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Comparing Romanticism to Enlightenment and Realism

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Romanticism emphasized emotion, sentiment, and the inner feelings of the individual. Unlike the Enlightenment that stressed the idea that there exists a natural law behind the universe and all of society, Romanticism defied this idea and asserted that you cannot place a law over the human emotion. Thus, to a large extent, Romanticism rejected the Enlightenment views of human beings and the natural world because these Enlightenment ideas blocked the human emotion and creativity. Romanticism appealed to the bizarre and unusual. Gothic literature, such as Edgar Allan Poe's short stories and Mary Shelley's Frankenstein, reflected Romanticism's emphasis on the irrational. Shelley's Frankenstein recounted the story of a scientist whose experiment of creating a humanlike monster goes awry. Other Romantics sought the unusual by pursuing extraordinary states of experience in dreams, nightmares, frenzies, and experimentation with cocaine, opium and hashish to produce altered states of consciousness. ...read more.


Wordsworth had believed that science and pure rationality had reduced nature to a cold object of study while industrialization had alienated people from their inner selves and the natural world surrounding them. Romantics rejected this objective, calculating view of life and utilized emotion and sentiment in all works of art. Beethoven's Third Symphony reflected the elements of Romanticism in the degree of emotional intensity. Berlioz's Symphonie Fantasique likewise evoked the passionate emotions of a tortured love affair and appealed to the irrational by creating a vision of opium-induced nightmare of a witches' gathering. Both of these musical works defied the Enlightenment's orderly appeal. While Romanticism emphasized the human emotion, sentiment, and the bizarre, Realism emphasized what was inherently and actually there. The 1850s beginning of total war, mass casualties, and infliction of disease sparked the shift from romanticism to realism. ...read more.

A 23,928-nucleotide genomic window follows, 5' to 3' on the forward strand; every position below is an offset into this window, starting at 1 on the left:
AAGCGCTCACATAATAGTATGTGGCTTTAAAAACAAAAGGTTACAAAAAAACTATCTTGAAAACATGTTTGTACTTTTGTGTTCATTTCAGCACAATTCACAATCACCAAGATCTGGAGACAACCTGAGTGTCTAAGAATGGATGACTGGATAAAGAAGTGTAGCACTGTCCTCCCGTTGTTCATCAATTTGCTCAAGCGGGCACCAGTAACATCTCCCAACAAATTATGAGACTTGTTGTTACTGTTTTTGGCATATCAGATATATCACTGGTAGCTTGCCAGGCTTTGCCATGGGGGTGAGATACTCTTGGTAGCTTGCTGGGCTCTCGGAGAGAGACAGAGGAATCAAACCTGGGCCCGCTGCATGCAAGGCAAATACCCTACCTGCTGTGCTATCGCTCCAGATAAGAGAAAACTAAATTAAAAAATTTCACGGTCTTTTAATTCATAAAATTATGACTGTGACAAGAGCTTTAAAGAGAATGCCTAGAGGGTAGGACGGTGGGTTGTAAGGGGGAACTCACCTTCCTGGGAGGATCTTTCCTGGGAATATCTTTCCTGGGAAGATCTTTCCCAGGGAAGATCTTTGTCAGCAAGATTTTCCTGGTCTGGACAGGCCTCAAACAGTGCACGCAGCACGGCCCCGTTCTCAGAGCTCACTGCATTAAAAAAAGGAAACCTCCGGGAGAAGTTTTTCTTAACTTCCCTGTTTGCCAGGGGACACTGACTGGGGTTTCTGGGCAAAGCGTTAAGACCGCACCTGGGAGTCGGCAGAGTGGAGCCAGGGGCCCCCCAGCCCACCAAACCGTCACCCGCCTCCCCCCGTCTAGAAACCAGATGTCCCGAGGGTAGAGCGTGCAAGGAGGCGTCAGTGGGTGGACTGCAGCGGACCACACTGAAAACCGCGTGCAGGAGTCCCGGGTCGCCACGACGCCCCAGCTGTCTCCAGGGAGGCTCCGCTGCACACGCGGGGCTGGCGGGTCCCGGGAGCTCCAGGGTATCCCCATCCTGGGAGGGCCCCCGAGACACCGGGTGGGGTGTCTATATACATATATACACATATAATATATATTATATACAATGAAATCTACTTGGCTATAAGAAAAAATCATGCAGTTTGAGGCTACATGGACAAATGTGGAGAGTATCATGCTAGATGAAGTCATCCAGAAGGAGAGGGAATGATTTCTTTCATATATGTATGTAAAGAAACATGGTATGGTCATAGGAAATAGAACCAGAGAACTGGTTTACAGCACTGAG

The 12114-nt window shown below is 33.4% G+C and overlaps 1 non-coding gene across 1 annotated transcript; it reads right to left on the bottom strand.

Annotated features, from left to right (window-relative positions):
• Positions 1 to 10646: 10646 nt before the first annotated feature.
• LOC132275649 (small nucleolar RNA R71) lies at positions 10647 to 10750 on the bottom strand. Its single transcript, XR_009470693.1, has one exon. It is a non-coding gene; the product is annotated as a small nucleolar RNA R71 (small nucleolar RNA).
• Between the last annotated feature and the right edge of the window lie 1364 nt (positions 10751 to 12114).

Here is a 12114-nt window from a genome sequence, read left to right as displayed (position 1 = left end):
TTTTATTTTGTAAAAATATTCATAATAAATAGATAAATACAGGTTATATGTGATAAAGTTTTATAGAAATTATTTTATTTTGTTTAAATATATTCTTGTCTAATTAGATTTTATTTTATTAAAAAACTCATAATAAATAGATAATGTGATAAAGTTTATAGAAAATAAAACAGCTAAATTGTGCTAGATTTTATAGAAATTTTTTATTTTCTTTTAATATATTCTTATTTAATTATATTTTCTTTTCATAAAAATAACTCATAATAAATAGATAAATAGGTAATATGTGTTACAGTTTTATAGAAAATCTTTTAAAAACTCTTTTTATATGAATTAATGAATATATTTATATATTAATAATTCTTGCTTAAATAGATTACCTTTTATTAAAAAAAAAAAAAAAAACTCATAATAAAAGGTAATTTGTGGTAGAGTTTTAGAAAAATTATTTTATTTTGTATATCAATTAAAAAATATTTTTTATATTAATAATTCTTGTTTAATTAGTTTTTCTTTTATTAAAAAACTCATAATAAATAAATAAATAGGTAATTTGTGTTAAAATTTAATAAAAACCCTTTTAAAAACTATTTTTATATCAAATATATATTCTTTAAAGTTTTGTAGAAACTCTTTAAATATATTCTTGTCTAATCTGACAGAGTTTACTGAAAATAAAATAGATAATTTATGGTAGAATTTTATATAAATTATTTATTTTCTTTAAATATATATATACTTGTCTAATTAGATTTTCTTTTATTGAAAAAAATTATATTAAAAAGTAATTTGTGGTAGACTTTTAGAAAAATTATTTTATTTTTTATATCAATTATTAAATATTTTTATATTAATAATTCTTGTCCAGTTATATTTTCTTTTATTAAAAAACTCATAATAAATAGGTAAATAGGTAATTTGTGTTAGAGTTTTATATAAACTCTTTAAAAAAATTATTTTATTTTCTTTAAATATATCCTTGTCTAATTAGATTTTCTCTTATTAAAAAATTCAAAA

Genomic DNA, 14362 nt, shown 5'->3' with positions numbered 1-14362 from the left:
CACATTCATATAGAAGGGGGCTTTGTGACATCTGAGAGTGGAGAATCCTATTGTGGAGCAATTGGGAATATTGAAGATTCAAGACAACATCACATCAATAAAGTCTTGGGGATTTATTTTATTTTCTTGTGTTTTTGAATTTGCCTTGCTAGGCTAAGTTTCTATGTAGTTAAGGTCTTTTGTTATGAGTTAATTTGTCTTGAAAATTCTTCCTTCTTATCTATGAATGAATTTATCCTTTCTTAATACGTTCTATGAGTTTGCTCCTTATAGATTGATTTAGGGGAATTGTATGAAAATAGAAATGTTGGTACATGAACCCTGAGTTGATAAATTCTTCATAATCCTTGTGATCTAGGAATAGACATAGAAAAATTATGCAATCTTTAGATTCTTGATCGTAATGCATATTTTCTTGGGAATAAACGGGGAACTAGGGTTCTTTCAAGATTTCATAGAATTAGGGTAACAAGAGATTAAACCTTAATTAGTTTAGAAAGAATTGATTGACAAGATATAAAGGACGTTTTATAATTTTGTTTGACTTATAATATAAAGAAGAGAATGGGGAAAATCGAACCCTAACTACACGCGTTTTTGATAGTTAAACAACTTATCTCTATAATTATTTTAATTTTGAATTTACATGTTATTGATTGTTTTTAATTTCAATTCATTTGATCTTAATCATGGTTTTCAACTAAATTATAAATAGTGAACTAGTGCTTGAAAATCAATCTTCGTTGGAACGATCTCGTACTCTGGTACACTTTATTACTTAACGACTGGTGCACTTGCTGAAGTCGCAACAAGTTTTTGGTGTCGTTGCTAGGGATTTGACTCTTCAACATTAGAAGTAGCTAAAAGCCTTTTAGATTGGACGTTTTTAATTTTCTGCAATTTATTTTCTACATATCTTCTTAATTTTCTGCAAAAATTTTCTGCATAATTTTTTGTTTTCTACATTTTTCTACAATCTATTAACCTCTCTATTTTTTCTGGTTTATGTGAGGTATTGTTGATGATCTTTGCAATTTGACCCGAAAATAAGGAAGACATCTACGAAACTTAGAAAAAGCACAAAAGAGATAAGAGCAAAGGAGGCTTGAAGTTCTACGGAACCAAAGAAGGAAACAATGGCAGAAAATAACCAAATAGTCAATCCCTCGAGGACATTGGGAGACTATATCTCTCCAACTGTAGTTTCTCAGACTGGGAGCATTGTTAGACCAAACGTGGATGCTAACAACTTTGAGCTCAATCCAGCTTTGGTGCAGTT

Charles Dickens' Great Expectations reflected a realist novel that focused on the ordinary life of a young orphan boy, Pip, and an ordinary blacksmith, Joe, in the Britain's industrial era. While Romanticism celebrated the heroes in unusual settings, Realism emphasized ordinary individuals from real life. In similarity, both Realists and Romanticists criticized industrialization, although for different reasons. Robert Southey, a Romantic poet, criticized industrialization for its overcrowding population, starvation, destitution, and environmental hazards - all of which harmed the individual. Other Romanticists criticized industrialization because they believed industrialization would cause people to become alienated from their inner selves and the natural world around them. Realist artists and novelists likewise condemned industrialization. Dickens' Great Expectations conveyed the realist portrayal of the urban poor and the brutalization of human life. Courbet's The Stonebreakers depicted road workers engaged in breaking stones to build a road, representing human misery of industrialization. Both Realists and Romanticists similarly condemned the effects of industrialization through artwork and literature. ...read more.

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